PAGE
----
Hardscaping a $4 billion business

Tough stuff

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March 31, 2014 | 9:24 pm

Think of it this way: Landscaping includes grass, flowers, trees the green stuff.

But as landscaping businesses have looked for new lines of business, many have embraced what's known as hardscaping the use of stone block and pavers for retaining walls, patios and sidewalks.

It's become a popular trend with $4 billion in annual sales.

"You don't have to start with a large patio to use man-made stone for banding and quilting to achieve a really distinctive look," said Ryan Novak, residential landscape designer with Culver's Garden Center & Greenhouse on Highway 151 in Marion. "Outdoor fireplaces and fire pits are increasingly part of what we're creating for our customers."

Culver's recently installed an outdoor living area to show customers what can be done with stone, sea walls, fire pits, fireplaces and other features.

"Samples and photographs only show so much," Novak said. "This space allows us to walk through patios, demonstrating the features and quality of various products and how we can personalize a design.

"We recently completed a project in Guttenberg that involved a 300-foot walkway from a home to a gazebo on a bluff overlooking the Mississippi River. We created a patio with a removable fire pit before you get to the gazebo that cannot be seen from the house.

"The family held a wedding in the gazebo several weeks ago. Our field team worked on that project for seven weeks."

If you have driven into Iowa River Landing in Coralville recently, you have used a road constructed of pavers installed by Culver's. Pavers are being installed by Hardscape Solutions of Marion to create streets leading from the main drive south to the University of Iowa Hospitals and Clinics's new outpatient clinic and other Iowa River Landing tenants.

Curt Richey, co-owner of Hardscape Solutions, said the use of environmentally friendly permeable paving and concrete is becoming more widespread.

"Permeable paving allows for the movement of water through to the soil, reducing the amount of runoff, soil contamination, stream erosion and siltration as well as protecting urban tree growth," Richey said. "We're using products that have been developed in recent years that are very different from what was on the market not that many years ago."

Novak said communities are encouraging the use of permeable asphalt, concrete and pavers as stormwater runoff becomes a serious concern.

"We are seeing cities on the East Coast that are assessing fees for the amount of runoff that a property generates," he said.

Richey said pavers and retaining walls are showing up in new commercial developments as well as redevelopment projects. He said Hardscape Solutions, which he and Nate Andrews formed in 2006, works in about a five-state area in and around Iowa.

"We have kept very busy this year as the level of construction in the Cedar Rapids-Iowa City Corridor is higher than I've seen in many years," Richey said. "We were able to retain the right people through the tough times, and that has helped us prepare for the future.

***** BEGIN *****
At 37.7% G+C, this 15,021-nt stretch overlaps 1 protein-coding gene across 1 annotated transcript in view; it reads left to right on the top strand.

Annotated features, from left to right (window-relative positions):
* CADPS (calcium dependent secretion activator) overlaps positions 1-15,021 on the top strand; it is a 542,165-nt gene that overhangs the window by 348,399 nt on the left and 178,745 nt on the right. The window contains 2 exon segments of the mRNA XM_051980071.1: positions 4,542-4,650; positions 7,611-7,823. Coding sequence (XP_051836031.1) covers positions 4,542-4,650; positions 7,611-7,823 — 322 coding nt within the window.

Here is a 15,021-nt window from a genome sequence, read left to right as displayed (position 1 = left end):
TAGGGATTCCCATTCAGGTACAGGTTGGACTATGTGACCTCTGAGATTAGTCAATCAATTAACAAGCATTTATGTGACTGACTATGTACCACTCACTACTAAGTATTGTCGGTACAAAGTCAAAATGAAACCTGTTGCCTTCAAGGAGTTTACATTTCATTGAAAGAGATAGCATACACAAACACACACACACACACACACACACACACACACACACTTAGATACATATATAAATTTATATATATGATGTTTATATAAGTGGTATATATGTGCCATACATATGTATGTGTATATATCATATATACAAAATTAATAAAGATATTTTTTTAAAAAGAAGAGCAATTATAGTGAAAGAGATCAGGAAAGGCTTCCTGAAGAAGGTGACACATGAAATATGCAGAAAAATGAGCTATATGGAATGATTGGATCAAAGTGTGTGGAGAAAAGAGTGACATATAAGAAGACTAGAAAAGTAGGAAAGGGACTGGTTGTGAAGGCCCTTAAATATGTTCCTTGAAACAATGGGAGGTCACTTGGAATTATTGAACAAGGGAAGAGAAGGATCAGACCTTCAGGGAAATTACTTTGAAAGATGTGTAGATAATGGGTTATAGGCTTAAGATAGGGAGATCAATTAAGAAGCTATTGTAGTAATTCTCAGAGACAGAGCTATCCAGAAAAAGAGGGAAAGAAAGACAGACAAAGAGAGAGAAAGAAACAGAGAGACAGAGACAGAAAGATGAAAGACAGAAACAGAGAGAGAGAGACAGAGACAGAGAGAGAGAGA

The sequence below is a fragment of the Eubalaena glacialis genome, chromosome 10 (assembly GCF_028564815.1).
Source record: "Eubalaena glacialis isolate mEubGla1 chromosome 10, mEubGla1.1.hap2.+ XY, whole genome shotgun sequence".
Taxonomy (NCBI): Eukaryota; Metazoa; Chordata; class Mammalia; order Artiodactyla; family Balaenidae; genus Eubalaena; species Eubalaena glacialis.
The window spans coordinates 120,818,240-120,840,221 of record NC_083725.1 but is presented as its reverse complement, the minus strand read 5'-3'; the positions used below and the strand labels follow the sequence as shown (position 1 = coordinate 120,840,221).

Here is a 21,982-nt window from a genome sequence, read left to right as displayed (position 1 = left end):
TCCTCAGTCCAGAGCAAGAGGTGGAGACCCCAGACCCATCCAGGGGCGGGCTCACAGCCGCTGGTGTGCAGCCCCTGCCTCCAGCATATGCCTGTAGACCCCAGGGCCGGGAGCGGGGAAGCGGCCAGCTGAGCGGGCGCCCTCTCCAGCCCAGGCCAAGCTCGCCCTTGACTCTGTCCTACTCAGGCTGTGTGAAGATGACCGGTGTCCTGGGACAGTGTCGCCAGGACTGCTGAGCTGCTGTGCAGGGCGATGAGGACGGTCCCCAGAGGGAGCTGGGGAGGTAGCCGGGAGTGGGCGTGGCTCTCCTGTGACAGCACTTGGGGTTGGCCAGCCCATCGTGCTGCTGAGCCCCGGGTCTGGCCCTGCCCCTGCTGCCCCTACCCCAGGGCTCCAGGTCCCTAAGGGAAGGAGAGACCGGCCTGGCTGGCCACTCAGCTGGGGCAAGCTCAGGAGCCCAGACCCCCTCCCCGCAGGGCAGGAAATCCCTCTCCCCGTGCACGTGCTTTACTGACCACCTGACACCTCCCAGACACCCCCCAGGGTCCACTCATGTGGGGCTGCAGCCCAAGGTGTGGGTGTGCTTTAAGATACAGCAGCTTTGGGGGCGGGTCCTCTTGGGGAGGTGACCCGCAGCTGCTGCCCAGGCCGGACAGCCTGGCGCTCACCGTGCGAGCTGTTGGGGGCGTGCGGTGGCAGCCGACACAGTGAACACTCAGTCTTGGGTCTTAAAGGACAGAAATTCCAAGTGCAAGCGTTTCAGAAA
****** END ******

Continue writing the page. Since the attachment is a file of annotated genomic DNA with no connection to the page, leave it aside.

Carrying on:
"All the signs we are seeing point to infrastructure construction work continuing over the next few years."

Culver's and Hardscape Solutions use King's Material of Cedar Rapids as a primary source of the raw materials they need for hard landscaping.

"The materials we have now and their price point are 300-fold different from what was available 10 or 15 years ago," Novak said. "As a design-builder, we feel we need to keep a step ahead of the big-box stores because they're trying to develop their own niche with do-it-yourselfers.

"Right now, the weathered or tumbled stone look is very popular. I think you're going to continue to see more products develop that are lighter, more durable and easier to install."

Charles Rohde, president of King's Material, agreed that landscaping materials have evolved dramatically in recent decades.

"So much of it is very close in appearance and durability to the natural stone products it is mimicking," Rohde said. "However, the tolerance controls on them make construction so much easier."

While the majority of King's Material's sales are to professional landscaping contractors, Rohde said the do-it-yourself homeowner continues to be a sizable portion of the 130-year-old company's customer base.

"We have a lot of people who visit our retail location on Sixth Street SW in Cedar Rapids," he said. "Fifteen years ago, if you took all of our cash sales of concrete blocks, the general public was probably our 25th largest customer," he said. "For the last eight years, the public has been our second-largest customer in terms of retail sales."

Rohde said some customers quickly realize that the pavers and other materials are heavier than they realized.

"Many of them leave our shop with a list of two or three contractors that can realistically do what they originally thought they could do themselves," he said.

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